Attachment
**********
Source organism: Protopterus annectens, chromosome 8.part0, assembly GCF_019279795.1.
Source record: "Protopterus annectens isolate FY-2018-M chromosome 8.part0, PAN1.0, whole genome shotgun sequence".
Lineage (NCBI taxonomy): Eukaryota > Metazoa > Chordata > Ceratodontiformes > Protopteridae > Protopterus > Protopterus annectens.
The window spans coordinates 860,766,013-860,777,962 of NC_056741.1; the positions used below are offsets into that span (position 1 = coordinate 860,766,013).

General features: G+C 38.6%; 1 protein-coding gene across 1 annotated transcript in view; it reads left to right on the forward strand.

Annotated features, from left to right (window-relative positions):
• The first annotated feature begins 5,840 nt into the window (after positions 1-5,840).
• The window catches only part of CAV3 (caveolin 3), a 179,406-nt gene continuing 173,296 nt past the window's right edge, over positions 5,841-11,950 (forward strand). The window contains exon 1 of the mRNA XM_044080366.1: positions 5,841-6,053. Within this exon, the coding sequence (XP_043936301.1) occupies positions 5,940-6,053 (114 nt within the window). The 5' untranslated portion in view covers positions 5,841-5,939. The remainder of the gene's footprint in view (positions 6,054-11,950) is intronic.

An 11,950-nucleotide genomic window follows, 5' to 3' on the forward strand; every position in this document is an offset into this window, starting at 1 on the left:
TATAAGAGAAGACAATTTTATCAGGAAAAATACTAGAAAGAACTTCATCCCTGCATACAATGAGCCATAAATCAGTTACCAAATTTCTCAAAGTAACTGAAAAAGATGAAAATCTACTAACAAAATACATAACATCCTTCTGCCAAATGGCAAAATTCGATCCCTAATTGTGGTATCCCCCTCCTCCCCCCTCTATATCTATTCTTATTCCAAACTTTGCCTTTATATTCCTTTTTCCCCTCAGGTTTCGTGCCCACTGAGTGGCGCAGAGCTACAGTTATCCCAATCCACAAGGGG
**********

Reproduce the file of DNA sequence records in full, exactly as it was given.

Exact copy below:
Source organism: Protopterus annectens, chromosome 8.part0, assembly GCF_019279795.1.
Source record: "Protopterus annectens isolate FY-2018-M chromosome 8.part0, PAN1.0, whole genome shotgun sequence".
Lineage (NCBI taxonomy): Eukaryota > Metazoa > Chordata > Ceratodontiformes > Protopteridae > Protopterus > Protopterus annectens.
The window spans coordinates 860,766,013-860,777,962 of NC_056741.1; the positions used below are offsets into that span (position 1 = coordinate 860,766,013).

General features: G+C 38.6%; 1 protein-coding gene across 1 annotated transcript in view; it reads left to right on the forward strand.

Annotated features, from left to right (window-relative positions):
• The first annotated feature begins 5,840 nt into the window (after positions 1-5,840).
• The window catches only part of CAV3 (caveolin 3), a 179,406-nt gene continuing 173,296 nt past the window's right edge, over positions 5,841-11,950 (forward strand). The window contains exon 1 of the mRNA XM_044080366.1: positions 5,841-6,053. Within this exon, the coding sequence (XP_043936301.1) occupies positions 5,940-6,053 (114 nt within the window). The 5' untranslated portion in view covers positions 5,841-5,939. The remainder of the gene's footprint in view (positions 6,054-11,950) is intronic.

An 11,950-nucleotide genomic window follows, 5' to 3' on the forward strand; every position in this document is an offset into this window, starting at 1 on the left:
TATAAGAGAAGACAATTTTATCAGGAAAAATACTAGAAAGAACTTCATCCCTGCATACAATGAGCCATAAATCAGTTACCAAATTTCTCAAAGTAACTGAAAAAGATGAAAATCTACTAACAAAATACATAACATCCTTCTGCCAAATGGCAAAATTCGATCCCTAATTGTGGTATCCCCCTCCTCCCCCCTCTATATCTATTCTTATTCCAAACTTTGCCTTTATATTCCTTTTTCCCCTCAGGTTTCGTGCCCACTGAGTGGCGCAGAGCTACAGTTATCCCAATCCACAAGGGG